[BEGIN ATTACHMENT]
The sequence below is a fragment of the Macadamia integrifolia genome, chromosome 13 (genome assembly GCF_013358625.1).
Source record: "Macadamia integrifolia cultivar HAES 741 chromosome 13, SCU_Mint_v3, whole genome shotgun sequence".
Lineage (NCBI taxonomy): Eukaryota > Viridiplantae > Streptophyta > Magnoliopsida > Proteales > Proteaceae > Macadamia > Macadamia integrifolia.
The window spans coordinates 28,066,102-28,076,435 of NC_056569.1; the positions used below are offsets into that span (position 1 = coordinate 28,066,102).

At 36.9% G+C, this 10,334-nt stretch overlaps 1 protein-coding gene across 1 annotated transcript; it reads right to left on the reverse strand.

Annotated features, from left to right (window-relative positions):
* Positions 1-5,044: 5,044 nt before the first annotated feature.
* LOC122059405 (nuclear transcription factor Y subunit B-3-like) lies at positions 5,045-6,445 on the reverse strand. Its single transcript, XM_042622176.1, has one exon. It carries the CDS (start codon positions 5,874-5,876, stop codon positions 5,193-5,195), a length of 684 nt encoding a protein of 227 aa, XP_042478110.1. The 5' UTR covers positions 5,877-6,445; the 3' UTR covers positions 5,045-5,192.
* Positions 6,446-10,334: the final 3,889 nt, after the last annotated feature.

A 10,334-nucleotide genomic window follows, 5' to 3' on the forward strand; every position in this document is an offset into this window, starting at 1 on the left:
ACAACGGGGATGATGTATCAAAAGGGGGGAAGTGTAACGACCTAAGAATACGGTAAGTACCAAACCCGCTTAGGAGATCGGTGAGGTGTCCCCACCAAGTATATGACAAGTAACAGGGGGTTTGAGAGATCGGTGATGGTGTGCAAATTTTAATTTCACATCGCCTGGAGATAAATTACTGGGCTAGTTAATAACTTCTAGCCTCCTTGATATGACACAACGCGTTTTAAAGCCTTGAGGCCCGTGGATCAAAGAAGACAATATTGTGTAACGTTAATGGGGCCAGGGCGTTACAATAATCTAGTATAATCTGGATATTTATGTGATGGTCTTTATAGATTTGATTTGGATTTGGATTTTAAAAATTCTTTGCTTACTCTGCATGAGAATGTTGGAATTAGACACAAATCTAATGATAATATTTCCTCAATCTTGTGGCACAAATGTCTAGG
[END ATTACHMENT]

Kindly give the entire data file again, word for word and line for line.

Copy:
The sequence below is a fragment of the Macadamia integrifolia genome, chromosome 13 (genome assembly GCF_013358625.1).
Source record: "Macadamia integrifolia cultivar HAES 741 chromosome 13, SCU_Mint_v3, whole genome shotgun sequence".
Lineage (NCBI taxonomy): Eukaryota > Viridiplantae > Streptophyta > Magnoliopsida > Proteales > Proteaceae > Macadamia > Macadamia integrifolia.
The window spans coordinates 28,066,102-28,076,435 of NC_056569.1; the positions used below are offsets into that span (position 1 = coordinate 28,066,102).

At 36.9% G+C, this 10,334-nt stretch overlaps 1 protein-coding gene across 1 annotated transcript; it reads right to left on the reverse strand.

Annotated features, from left to right (window-relative positions):
* Positions 1-5,044: 5,044 nt before the first annotated feature.
* LOC122059405 (nuclear transcription factor Y subunit B-3-like) lies at positions 5,045-6,445 on the reverse strand. Its single transcript, XM_042622176.1, has one exon. It carries the CDS (start codon positions 5,874-5,876, stop codon positions 5,193-5,195), a length of 684 nt encoding a protein of 227 aa, XP_042478110.1. The 5' UTR covers positions 5,877-6,445; the 3' UTR covers positions 5,045-5,192.
* Positions 6,446-10,334: the final 3,889 nt, after the last annotated feature.

A 10,334-nucleotide genomic window follows, 5' to 3' on the forward strand; every position in this document is an offset into this window, starting at 1 on the left:
ACAACGGGGATGATGTATCAAAAGGGGGGAAGTGTAACGACCTAAGAATACGGTAAGTACCAAACCCGCTTAGGAGATCGGTGAGGTGTCCCCACCAAGTATATGACAAGTAACAGGGGGTTTGAGAGATCGGTGATGGTGTGCAAATTTTAATTTCACATCGCCTGGAGATAAATTACTGGGCTAGTTAATAACTTCTAGCCTCCTTGATATGACACAACGCGTTTTAAAGCCTTGAGGCCCGTGGATCAAAGAAGACAATATTGTGTAACGTTAATGGGGCCAGGGCGTTACAATAATCTAGTATAATCTGGATATTTATGTGATGGTCTTTATAGATTTGATTTGGATTTGGATTTTAAAAATTCTTTGCTTACTCTGCATGAGAATGTTGGAATTAGACACAAATCTAATGATAATATTTCCTCAATCTTGTGGCACAAATGTCTAGG